Summer is racing by – it’s August already and July is just a memory.
August is a wonderful month in the bog. It’s full summer and every plant that produces a berry is in full production. Two species of blueberries are native to the bog: Bog Blueberry and Velvet-stemmed Blueberry. These low-growing shrubs that produce small berries are often overshadowed by the much larger blueberry shrubs that have moved into the bog from nearby blueberry farms.
Blueberries are one of Richmond’s most notable agricultural products. The berries grow well in the bog soils and produce abundantly. August is Blueberry Month in BC and thanks to the support of the BC Blueberry Council the Richmond Nature Park Society has a Blueberry Sale on the August long weekend each year.
In addition to selling blueberries we also sell blueberry pie. This is the best blueberry pie in town, in fact, and is donated by ABC Country Restaurant in Richmond. Dozens and dozens of pies and we still ran out. If you missed getting your pie at the Nature Park you still have time to get one at the restaurant.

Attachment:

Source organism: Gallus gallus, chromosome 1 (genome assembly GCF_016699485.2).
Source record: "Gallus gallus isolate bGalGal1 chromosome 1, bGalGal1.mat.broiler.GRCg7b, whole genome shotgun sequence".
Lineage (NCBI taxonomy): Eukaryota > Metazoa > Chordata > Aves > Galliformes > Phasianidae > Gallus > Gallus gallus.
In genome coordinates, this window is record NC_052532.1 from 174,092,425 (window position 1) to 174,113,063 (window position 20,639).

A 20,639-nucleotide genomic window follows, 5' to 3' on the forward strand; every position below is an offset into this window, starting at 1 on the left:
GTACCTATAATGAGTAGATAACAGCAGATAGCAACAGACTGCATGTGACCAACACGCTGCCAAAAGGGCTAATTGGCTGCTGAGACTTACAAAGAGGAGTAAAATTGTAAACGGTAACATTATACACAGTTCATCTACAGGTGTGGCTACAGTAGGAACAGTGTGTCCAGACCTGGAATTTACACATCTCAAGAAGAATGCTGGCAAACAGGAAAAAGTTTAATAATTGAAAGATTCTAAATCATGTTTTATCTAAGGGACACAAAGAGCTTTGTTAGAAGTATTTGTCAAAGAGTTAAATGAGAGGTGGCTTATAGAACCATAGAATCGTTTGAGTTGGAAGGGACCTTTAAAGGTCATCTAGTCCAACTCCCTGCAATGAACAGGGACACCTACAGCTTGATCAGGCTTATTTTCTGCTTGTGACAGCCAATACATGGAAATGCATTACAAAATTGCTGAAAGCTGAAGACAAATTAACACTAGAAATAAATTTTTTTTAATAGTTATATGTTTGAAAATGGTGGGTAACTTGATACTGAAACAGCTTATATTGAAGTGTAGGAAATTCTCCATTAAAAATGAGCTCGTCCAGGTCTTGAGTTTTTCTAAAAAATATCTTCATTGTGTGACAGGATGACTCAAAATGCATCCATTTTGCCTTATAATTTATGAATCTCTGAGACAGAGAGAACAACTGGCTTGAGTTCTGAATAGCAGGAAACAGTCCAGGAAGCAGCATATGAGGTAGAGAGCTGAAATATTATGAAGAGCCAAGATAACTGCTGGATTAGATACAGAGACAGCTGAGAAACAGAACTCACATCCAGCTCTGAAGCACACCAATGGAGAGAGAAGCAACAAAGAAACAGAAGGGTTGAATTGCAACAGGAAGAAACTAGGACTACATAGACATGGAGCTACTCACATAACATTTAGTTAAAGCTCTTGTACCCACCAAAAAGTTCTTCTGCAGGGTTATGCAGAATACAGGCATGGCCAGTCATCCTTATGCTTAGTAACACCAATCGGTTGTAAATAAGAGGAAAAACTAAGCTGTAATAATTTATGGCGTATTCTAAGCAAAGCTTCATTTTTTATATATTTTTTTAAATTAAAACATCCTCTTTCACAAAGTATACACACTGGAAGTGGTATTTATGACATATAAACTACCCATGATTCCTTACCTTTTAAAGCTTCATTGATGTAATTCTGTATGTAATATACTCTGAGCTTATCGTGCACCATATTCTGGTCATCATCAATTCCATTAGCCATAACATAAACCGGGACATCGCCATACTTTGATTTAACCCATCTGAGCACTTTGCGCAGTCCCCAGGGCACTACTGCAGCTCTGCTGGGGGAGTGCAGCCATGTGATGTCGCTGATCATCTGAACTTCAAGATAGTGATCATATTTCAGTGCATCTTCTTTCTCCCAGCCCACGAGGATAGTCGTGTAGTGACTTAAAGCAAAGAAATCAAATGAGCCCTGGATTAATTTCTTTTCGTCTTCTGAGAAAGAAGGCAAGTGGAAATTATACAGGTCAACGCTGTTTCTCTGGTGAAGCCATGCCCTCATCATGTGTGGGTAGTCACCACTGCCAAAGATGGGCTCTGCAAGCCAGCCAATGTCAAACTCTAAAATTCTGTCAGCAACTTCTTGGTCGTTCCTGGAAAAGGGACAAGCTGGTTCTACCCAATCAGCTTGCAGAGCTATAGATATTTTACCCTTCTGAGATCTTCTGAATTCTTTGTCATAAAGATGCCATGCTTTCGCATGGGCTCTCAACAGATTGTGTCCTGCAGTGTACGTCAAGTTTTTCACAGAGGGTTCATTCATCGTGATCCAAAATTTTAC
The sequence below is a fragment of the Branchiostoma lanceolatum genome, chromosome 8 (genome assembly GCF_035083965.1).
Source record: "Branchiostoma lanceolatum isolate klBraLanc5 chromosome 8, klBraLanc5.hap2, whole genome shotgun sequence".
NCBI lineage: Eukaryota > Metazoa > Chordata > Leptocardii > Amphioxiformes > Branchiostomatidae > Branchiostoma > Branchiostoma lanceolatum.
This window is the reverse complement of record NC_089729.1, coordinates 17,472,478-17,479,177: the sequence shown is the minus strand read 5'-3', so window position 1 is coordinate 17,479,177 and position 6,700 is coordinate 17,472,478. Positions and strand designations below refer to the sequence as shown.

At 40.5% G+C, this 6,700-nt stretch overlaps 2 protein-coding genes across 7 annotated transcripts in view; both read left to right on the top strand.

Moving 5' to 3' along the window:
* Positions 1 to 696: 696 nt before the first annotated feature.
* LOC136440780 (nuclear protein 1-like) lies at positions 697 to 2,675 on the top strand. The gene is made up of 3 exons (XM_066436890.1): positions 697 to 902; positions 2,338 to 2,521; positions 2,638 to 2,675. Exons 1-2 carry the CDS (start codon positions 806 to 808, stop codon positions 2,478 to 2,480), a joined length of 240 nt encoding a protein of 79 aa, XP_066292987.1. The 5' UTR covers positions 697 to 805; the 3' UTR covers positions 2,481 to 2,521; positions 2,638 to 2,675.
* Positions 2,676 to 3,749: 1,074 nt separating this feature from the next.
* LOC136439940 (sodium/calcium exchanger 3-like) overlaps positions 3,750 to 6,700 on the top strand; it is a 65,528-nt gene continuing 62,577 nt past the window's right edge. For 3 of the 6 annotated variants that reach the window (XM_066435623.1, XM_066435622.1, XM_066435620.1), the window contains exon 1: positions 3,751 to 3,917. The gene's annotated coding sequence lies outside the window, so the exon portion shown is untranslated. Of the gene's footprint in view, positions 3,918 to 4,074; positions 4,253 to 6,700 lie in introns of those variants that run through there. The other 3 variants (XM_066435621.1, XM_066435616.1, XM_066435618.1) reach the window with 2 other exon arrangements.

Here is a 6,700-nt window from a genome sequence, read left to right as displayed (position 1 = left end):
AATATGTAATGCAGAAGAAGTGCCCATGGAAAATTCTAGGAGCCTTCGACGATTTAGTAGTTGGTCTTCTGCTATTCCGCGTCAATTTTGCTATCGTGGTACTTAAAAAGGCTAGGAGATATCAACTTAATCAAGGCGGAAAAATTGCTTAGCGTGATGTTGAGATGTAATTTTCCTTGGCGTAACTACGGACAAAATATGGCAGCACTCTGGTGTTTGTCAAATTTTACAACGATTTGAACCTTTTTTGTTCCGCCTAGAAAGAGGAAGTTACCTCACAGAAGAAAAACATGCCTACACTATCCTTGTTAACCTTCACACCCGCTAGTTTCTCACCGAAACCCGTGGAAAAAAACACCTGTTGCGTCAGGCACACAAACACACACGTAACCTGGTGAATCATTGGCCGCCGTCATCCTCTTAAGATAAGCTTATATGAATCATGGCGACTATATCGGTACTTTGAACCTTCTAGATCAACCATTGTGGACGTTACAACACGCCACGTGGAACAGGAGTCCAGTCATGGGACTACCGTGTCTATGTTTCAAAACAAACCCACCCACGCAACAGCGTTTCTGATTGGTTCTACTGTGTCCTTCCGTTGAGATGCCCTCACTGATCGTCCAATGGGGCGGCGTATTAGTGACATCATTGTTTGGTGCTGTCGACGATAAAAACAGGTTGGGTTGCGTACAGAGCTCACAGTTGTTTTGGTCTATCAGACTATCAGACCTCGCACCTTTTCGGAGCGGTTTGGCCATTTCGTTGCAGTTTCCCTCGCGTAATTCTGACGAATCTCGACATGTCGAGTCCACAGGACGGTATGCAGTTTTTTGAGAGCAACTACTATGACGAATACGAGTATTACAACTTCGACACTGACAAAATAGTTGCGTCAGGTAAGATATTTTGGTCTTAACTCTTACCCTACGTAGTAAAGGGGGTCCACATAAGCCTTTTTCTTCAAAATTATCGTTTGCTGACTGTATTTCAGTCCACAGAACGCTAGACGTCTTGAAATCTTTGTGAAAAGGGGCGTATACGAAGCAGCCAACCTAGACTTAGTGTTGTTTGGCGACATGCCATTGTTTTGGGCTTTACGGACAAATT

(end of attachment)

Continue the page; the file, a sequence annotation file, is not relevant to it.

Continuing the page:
Did I mention the pony rides? We had real pony rides that took children for a real trail ride through the Nature Park. 5 different sized ponies for every size child who wanted a ride. The pony wranglers took excellent care of the ponies and the children and even cleaned up the “you-know-what” that the ponies left behind.
This year’s event, held on Sunday, August 2, was a wonderful success. The funds raised are essential to the educational programs in the Nature Park so we’d like to say thank you to our sponsors: the BC Blueberry Council, Gaskin Farm, Fisher Farm, ABC Country Restaurant and Do-Little Farm. The berries were amazing – absolutely fresh, ginormous, and divinely sweet and juicy. The pies were so good many people bought a slice then came back to ask for the whole pie. Thanks also to the Board members of the Richmond Nature Park Society who gave up a day in the middle of the holiday weekend to make this event possible.
The next event at the Nature Park is this Sunday, August 9. You’re invited to come and learn about honeybees and our dependence on them. These quiet little workers pollinate nearly half of all the food we eat. Without them, there’d be no blueberries. No fruit and few vegetables either. We hope you’ll come and find out what you can do to help our bees help us.
Posted by Kristine Bauder
Nature Park Coordinator